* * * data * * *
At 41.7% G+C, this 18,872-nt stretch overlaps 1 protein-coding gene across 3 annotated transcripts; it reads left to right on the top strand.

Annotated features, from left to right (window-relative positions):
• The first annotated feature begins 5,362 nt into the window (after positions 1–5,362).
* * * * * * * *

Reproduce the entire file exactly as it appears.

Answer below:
At 41.7% G+C, this 18,872-nt stretch overlaps 1 protein-coding gene across 3 annotated transcripts; it reads left to right on the top strand.

Annotated features, from left to right (window-relative positions):
• The first annotated feature begins 5,362 nt into the window (after positions 1–5,362).